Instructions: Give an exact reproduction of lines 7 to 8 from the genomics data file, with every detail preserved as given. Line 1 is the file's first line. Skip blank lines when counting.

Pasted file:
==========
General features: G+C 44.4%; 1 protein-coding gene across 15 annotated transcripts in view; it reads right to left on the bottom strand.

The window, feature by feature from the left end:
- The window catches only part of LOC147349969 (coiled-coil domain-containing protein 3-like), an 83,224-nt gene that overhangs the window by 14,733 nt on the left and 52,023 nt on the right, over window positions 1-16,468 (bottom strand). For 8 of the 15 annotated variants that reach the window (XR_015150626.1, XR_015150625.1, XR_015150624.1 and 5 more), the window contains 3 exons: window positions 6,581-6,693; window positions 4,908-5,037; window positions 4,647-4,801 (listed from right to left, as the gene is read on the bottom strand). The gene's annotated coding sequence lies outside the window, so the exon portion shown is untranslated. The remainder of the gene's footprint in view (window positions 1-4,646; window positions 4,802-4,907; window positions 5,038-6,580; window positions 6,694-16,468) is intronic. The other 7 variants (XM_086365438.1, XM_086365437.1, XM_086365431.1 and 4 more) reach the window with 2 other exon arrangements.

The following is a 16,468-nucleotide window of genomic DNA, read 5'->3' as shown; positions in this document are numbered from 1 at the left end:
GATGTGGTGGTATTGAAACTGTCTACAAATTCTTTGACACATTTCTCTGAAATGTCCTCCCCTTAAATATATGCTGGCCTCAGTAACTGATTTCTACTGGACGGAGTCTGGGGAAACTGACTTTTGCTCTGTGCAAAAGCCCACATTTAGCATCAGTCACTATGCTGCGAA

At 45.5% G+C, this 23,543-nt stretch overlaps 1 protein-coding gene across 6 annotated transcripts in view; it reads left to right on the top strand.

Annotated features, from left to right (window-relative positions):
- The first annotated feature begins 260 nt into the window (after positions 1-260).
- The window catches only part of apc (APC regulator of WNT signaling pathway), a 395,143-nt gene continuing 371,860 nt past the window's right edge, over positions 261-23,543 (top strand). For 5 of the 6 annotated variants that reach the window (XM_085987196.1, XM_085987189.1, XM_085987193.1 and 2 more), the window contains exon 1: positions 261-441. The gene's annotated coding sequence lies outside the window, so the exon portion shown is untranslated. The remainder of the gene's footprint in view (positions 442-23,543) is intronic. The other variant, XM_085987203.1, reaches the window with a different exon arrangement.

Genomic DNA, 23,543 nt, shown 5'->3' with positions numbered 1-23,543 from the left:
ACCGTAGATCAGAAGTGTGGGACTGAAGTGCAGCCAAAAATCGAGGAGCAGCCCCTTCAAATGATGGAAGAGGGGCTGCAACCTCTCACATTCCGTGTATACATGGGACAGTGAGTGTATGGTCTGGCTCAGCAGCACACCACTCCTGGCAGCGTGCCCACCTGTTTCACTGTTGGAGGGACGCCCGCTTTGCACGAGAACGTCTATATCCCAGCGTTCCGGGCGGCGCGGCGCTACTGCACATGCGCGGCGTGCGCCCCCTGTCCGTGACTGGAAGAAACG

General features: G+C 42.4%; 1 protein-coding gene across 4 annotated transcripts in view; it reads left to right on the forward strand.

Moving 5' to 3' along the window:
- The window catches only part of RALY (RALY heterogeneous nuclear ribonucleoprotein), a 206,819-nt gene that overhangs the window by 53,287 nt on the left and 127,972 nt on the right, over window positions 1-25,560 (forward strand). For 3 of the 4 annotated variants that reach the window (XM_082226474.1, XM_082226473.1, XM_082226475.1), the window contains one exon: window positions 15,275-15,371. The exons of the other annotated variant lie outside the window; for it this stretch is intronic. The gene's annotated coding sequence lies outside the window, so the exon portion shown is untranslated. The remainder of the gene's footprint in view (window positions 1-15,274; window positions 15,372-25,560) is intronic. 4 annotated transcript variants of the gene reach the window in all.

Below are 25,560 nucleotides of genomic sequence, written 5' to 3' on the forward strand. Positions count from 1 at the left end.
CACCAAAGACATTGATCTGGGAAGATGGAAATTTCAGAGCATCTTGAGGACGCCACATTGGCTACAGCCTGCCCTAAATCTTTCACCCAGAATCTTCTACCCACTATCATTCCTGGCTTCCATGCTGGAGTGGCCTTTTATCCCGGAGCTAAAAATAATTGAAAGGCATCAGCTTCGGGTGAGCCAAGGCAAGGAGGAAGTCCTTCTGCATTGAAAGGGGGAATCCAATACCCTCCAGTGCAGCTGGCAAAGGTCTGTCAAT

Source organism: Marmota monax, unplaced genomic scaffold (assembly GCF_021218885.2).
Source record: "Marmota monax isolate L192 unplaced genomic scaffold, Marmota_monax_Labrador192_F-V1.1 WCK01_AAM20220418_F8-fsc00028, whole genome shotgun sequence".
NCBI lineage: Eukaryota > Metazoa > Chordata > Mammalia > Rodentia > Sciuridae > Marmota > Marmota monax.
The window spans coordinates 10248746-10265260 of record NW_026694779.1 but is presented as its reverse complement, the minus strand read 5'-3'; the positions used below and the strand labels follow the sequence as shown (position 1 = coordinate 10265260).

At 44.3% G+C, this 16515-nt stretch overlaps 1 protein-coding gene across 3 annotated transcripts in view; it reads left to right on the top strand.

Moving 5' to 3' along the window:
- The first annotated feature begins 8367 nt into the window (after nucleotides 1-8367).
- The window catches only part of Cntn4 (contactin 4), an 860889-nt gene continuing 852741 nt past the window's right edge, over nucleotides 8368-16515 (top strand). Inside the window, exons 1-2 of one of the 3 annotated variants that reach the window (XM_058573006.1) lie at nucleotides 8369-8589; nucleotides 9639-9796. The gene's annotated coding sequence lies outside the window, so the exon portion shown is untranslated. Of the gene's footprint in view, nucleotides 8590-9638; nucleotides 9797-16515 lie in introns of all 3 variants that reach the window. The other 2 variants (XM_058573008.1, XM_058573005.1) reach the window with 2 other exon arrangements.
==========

Annotated features, from left to right (window-relative positions):
- The first annotated feature begins 260 nt into the window (after positions 1-260).